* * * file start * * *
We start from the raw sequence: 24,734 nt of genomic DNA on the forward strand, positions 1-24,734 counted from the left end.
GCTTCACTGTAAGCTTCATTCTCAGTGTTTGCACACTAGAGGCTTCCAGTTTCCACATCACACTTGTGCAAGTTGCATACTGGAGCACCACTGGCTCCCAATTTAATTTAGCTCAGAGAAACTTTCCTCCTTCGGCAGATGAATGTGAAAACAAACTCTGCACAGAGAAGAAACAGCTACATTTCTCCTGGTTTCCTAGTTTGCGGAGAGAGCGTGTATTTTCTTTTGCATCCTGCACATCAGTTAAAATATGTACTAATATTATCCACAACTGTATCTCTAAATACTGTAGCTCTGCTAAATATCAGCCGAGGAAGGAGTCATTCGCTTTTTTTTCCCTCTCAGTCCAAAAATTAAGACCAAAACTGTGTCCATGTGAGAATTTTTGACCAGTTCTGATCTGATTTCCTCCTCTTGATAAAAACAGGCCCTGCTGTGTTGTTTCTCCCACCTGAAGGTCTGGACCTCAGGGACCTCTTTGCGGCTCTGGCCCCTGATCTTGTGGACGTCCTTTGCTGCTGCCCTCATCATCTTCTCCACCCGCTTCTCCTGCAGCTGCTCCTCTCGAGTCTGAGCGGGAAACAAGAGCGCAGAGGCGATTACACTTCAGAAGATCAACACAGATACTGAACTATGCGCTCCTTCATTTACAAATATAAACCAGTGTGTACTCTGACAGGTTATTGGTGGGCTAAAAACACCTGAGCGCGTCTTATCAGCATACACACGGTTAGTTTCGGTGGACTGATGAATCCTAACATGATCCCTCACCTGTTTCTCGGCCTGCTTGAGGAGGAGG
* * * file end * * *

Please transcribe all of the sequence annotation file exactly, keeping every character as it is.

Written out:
We start from the raw sequence: 24,734 nt of genomic DNA on the forward strand, positions 1-24,734 counted from the left end.
GCTTCACTGTAAGCTTCATTCTCAGTGTTTGCACACTAGAGGCTTCCAGTTTCCACATCACACTTGTGCAAGTTGCATACTGGAGCACCACTGGCTCCCAATTTAATTTAGCTCAGAGAAACTTTCCTCCTTCGGCAGATGAATGTGAAAACAAACTCTGCACAGAGAAGAAACAGCTACATTTCTCCTGGTTTCCTAGTTTGCGGAGAGAGCGTGTATTTTCTTTTGCATCCTGCACATCAGTTAAAATATGTACTAATATTATCCACAACTGTATCTCTAAATACTGTAGCTCTGCTAAATATCAGCCGAGGAAGGAGTCATTCGCTTTTTTTTCCCTCTCAGTCCAAAAATTAAGACCAAAACTGTGTCCATGTGAGAATTTTTGACCAGTTCTGATCTGATTTCCTCCTCTTGATAAAAACAGGCCCTGCTGTGTTGTTTCTCCCACCTGAAGGTCTGGACCTCAGGGACCTCTTTGCGGCTCTGGCCCCTGATCTTGTGGACGTCCTTTGCTGCTGCCCTCATCATCTTCTCCACCCGCTTCTCCTGCAGCTGCTCCTCTCGAGTCTGAGCGGGAAACAAGAGCGCAGAGGCGATTACACTTCAGAAGATCAACACAGATACTGAACTATGCGCTCCTTCATTTACAAATATAAACCAGTGTGTACTCTGACAGGTTATTGGTGGGCTAAAAACACCTGAGCGCGTCTTATCAGCATACACACGGTTAGTTTCGGTGGACTGATGAATCCTAACATGATCCCTCACCTGTTTCTCGGCCTGCTTGAGGAGGAGG